5G will drive global infrastructure revenues up $25B by 2022, IHS forecasts

The analysts at Macquarie Capital predict that the four nationwide wireless operators in the United States collectively will increase their network capex to a total of $37 billion by 2020. (Image: Macquarie Capital)

According to new research, the worldwide market for network equipment expanded by 15% in the fourth quarter of last year—and revenues in the space are set to grow by $25 billion over the course of the next five years.

“When including 5G in the forecast, 2G/3G/4G/5G hardware revenue is anticipated to increase to $25 billion by 2022, with a five-year CAGR of -7.8%,” research firm IHS Markit wrote in a release issued this morning. “5G hardware revenue is expected to reach $11 billion in 2022, starting from a very low base of early adopters in the U.S. in the second half of 2018, followed in 2019 by South Korea and China’s massive trial that will generate revenue for vendors.”

Indeed, the firm said vendors across the globe are already starting to see an uptick in sales based on revenues generated in the fourth quarter. The firm said global mobile infrastructure sales during the final three months of the year were driven up by previous year-end loaded projects in various spots, including China and India, and the completion of other expansion projects in North America. However, the firm said the 15% sequential growth in the fourth quarter wasn’t enough to bring the space back up to its high point—IHS said the market overall in the fourth quarter was still down 10% year-over-year and 14% for the full-year 2017.

“All of this confirms we are now in the second year of the post-LTE peak era,” said IHS’ Stéphane Téral, executive director of the firm’s mobile infrastructure and carrier economics research, in a statement.

Specifically, the firm said revenues from global 2G/3G/LTE macro hardware sales reached $37.2 billion last year, down 14% from $43.3 billion in 2016.

Ericsson, Nokia and Huawei are the world’s leading suppliers of mobile network equipment, and their 2017 financials largely reflected this downturn. Ericsson, for example, reported that its sales decreased by 12% in the fourth quarter, with sales decreasing by 10% for the full year 2017 in all segments. Its net loss was $2.4 billion for the fourth quarter.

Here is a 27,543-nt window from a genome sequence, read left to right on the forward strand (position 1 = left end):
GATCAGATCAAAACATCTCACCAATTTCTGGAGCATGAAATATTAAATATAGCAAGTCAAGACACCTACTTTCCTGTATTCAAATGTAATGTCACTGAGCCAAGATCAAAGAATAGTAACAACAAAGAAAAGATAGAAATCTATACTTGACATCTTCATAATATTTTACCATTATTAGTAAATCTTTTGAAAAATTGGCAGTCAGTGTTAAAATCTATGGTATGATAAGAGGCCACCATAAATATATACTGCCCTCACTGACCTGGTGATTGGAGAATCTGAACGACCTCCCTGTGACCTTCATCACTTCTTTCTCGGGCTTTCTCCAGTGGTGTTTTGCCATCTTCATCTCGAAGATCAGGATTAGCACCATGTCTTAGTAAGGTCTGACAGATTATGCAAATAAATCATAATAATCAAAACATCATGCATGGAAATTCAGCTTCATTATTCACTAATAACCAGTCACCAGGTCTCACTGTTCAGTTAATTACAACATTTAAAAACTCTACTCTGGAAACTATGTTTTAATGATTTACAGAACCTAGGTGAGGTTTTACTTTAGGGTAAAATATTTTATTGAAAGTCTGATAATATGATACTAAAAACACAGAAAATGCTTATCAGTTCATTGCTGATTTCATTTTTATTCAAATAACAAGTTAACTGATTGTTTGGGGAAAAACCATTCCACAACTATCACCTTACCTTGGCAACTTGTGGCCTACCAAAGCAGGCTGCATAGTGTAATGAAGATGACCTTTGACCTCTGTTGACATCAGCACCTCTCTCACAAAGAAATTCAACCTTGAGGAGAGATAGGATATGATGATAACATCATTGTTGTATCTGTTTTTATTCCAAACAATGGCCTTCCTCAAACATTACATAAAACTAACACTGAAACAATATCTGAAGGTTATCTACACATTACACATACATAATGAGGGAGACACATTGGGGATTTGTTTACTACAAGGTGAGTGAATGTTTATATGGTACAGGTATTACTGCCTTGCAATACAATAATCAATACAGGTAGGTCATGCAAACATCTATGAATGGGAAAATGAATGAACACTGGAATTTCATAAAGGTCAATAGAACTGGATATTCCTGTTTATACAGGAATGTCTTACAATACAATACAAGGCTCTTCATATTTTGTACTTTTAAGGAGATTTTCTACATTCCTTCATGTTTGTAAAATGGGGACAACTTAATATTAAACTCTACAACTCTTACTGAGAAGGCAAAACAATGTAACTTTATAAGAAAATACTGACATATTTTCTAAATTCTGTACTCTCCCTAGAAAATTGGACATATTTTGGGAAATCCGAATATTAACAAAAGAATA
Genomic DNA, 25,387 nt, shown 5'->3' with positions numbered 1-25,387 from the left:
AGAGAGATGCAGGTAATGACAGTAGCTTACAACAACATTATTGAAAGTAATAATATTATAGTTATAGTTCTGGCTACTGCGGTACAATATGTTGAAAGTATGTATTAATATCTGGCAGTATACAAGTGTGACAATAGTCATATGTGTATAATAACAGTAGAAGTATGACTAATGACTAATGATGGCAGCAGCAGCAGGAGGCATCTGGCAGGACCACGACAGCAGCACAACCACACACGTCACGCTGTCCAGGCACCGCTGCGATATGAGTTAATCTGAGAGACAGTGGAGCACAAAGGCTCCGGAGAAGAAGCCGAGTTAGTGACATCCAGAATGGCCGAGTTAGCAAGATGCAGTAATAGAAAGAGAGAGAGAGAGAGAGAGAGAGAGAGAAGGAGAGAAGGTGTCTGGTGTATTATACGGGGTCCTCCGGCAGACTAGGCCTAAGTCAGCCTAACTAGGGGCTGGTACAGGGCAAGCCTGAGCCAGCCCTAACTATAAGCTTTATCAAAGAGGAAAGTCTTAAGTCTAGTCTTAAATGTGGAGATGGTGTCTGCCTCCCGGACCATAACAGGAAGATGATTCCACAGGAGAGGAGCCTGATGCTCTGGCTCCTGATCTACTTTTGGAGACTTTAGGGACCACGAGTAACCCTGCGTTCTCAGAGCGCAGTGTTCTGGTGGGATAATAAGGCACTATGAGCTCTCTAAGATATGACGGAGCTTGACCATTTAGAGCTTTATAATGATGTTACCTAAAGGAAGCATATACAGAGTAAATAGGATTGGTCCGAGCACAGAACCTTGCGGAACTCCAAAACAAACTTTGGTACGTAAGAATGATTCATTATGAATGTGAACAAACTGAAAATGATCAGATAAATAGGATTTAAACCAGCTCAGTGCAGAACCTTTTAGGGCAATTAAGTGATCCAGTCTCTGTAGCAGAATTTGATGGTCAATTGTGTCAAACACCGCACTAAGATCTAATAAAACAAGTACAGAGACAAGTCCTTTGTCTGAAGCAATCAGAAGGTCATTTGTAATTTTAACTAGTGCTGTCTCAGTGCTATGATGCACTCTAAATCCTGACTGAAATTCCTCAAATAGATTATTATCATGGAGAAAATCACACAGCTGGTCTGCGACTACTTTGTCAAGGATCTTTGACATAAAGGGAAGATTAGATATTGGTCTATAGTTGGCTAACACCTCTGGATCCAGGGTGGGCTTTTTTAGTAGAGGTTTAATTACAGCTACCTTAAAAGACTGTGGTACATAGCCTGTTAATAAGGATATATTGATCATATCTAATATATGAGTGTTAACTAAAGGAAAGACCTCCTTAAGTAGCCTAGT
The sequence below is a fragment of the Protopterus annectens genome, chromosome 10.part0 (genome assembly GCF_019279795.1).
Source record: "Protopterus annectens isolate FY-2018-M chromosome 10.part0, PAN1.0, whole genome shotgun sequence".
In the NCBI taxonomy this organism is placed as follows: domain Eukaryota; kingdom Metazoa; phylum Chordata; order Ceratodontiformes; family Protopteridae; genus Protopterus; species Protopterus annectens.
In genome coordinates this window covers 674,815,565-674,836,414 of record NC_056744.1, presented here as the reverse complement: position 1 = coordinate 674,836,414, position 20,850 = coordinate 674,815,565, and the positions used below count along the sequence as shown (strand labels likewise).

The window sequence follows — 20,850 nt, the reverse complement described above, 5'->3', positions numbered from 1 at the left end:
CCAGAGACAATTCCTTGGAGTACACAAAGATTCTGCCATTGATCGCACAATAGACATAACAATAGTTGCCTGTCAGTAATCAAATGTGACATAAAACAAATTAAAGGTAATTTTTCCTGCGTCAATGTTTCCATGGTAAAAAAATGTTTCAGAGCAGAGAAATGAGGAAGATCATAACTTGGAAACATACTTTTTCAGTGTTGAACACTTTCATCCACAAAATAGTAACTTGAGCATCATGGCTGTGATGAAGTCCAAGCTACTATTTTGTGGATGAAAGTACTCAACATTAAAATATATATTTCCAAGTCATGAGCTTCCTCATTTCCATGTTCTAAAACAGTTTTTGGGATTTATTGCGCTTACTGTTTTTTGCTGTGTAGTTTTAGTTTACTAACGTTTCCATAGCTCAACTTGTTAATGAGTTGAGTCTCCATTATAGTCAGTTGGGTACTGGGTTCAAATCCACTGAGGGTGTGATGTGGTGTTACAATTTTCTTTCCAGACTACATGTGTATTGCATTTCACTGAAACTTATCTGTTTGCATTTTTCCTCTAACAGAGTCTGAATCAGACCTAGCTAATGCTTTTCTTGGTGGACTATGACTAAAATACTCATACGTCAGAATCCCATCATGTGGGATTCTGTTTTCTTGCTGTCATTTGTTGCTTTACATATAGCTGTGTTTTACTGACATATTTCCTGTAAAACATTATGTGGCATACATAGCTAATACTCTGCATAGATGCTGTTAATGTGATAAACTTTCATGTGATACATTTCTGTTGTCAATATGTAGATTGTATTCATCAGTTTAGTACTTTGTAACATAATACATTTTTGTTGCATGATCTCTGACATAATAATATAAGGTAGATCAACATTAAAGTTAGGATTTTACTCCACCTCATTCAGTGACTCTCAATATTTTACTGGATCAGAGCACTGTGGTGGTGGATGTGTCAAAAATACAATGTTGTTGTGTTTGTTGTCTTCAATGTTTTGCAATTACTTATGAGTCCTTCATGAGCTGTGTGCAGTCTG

But all eyes now are watching 5G on the horizon, with the expectation that carriers across the globe are preparing to loosen their purse strings in order to upgrade their networks.

"We see a massive surge in 5G coming in China below 5 GHz," said Mobile Experts analyst (and FierceWireless contributor) Kyung Mun in a recent release from the firm titled “The 5G Volcano is Rumbling…It's About to Erupt.”

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Added Mun: "It will be followed by a more incremental rise in other countries around the world. Using our GkM traffic density model and some rigorous ROI analysis, we have demonstrated just how this will happen, and where the growth of 5G will be dissimilar to LTE."

Indeed, carriers in the United States have already signaled their plans to begin spending more heavily on their networks. For example, the analysts at Deutsche Bank Research recently said that U.S. nationwide wireless carriers are expected to increase their overall capex in 2018 by 14% over last year to $30.5 billion, which the analysts noted is the biggest capex figure they’ve seen since 2014.